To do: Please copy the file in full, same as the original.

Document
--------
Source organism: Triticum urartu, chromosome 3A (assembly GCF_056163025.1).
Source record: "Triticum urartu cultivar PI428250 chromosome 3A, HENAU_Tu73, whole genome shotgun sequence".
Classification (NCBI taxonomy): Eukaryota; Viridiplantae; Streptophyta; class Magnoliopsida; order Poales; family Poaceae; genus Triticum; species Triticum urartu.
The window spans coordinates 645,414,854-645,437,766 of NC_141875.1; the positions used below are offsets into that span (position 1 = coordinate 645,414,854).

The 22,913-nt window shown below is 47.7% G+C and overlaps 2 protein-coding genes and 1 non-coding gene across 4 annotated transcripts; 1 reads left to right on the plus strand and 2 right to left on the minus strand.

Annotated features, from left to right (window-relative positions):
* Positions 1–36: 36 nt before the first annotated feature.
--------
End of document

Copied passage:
Source organism: Triticum urartu, chromosome 3A (assembly GCF_056163025.1).
Source record: "Triticum urartu cultivar PI428250 chromosome 3A, HENAU_Tu73, whole genome shotgun sequence".
Classification (NCBI taxonomy): Eukaryota; Viridiplantae; Streptophyta; class Magnoliopsida; order Poales; family Poaceae; genus Triticum; species Triticum urartu.
The window spans coordinates 645,414,854-645,437,766 of NC_141875.1; the positions used below are offsets into that span (position 1 = coordinate 645,414,854).

The 22,913-nt window shown below is 47.7% G+C and overlaps 2 protein-coding genes and 1 non-coding gene across 4 annotated transcripts; 1 reads left to right on the plus strand and 2 right to left on the minus strand.

Annotated features, from left to right (window-relative positions):
* Positions 1–36: 36 nt before the first annotated feature.